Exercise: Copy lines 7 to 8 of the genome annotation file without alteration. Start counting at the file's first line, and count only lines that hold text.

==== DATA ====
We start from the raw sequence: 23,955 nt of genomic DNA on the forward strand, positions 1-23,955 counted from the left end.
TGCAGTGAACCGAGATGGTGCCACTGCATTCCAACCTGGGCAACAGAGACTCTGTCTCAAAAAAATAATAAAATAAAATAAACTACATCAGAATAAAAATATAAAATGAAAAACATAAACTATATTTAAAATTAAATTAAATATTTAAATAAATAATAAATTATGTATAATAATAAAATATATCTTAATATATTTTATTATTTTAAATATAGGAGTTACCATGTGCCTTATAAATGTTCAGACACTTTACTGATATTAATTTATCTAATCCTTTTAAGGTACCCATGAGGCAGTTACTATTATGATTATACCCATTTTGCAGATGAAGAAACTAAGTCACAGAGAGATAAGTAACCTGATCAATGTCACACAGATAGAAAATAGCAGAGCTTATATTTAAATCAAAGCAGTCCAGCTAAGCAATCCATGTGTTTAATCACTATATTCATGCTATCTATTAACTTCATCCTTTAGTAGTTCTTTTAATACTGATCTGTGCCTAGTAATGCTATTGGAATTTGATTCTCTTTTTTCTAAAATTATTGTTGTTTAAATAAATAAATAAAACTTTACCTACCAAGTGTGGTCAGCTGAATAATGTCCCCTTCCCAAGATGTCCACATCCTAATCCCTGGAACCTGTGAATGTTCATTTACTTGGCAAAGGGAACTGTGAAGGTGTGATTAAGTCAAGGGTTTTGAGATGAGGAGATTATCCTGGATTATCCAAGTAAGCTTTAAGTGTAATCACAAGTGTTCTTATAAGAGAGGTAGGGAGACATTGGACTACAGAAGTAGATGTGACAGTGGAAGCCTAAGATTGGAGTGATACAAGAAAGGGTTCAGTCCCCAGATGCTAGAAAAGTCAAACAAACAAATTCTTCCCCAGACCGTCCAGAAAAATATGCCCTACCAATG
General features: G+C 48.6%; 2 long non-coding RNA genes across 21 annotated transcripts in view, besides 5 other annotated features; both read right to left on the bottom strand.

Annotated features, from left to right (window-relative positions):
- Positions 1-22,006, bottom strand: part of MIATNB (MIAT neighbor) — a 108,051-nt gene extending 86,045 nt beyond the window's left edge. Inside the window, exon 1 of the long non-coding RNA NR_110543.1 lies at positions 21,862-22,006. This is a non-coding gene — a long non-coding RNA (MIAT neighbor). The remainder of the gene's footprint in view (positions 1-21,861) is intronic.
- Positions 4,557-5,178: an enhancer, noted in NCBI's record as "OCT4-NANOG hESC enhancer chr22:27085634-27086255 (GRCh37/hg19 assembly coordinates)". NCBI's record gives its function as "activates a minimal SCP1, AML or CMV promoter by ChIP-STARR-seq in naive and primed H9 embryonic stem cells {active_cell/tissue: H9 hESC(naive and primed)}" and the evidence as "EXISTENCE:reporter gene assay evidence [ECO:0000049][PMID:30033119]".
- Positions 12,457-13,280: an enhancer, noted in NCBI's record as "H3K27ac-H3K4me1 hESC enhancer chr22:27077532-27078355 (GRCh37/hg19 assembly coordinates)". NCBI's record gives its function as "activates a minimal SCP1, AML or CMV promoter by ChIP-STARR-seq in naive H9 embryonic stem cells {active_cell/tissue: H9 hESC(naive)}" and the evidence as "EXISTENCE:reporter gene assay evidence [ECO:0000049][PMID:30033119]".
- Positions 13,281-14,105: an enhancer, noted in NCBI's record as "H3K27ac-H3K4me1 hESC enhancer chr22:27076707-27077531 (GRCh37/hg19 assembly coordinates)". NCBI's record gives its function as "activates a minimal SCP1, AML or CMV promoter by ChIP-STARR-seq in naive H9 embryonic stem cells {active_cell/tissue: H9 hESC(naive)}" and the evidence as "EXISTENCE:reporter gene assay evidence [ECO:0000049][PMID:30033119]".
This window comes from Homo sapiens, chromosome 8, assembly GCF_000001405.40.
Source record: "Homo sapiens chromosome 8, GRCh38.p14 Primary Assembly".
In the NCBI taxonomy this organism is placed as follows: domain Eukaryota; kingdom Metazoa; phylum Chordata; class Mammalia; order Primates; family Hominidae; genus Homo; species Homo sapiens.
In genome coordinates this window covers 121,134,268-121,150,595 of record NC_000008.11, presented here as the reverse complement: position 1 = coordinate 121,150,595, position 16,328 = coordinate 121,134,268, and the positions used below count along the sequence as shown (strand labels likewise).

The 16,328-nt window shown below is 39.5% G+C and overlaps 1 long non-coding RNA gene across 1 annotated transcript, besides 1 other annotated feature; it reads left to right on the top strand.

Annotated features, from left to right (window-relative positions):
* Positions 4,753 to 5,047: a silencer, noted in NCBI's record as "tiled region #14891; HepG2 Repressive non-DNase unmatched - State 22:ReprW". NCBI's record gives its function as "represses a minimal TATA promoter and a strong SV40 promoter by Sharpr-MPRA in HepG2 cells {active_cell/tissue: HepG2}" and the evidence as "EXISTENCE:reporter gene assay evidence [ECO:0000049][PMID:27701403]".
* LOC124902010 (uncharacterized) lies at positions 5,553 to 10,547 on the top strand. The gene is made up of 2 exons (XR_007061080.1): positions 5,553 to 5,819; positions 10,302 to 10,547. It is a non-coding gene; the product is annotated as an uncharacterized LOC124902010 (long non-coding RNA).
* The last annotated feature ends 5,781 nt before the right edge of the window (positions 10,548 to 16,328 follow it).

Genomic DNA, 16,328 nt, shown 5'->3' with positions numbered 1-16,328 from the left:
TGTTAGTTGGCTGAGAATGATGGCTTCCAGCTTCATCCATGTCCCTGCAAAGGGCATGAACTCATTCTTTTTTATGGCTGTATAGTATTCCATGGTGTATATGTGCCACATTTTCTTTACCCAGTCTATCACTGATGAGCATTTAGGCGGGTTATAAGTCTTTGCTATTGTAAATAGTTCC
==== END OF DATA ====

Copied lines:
- Positions 12,457-13,280: an enhancer, noted in NCBI's record as "H3K27ac-H3K4me1 hESC enhancer chr22:27077532-27078355 (GRCh37/hg19 assembly coordinates)". NCBI's record gives its function as "activates a minimal SCP1, AML or CMV promoter by ChIP-STARR-seq in naive H9 embryonic stem cells {active_cell/tissue: H9 hESC(naive)}" and the evidence as "EXISTENCE:reporter gene assay evidence [ECO:0000049][PMID:30033119]".
- Positions 13,281-14,105: an enhancer, noted in NCBI's record as "H3K27ac-H3K4me1 hESC enhancer chr22:27076707-27077531 (GRCh37/hg19 assembly coordinates)". NCBI's record gives its function as "activates a minimal SCP1, AML or CMV promoter by ChIP-STARR-seq in naive H9 embryonic stem cells {active_cell/tissue: H9 hESC(naive)}" and the evidence as "EXISTENCE:reporter gene assay evidence [ECO:0000049][PMID:30033119]".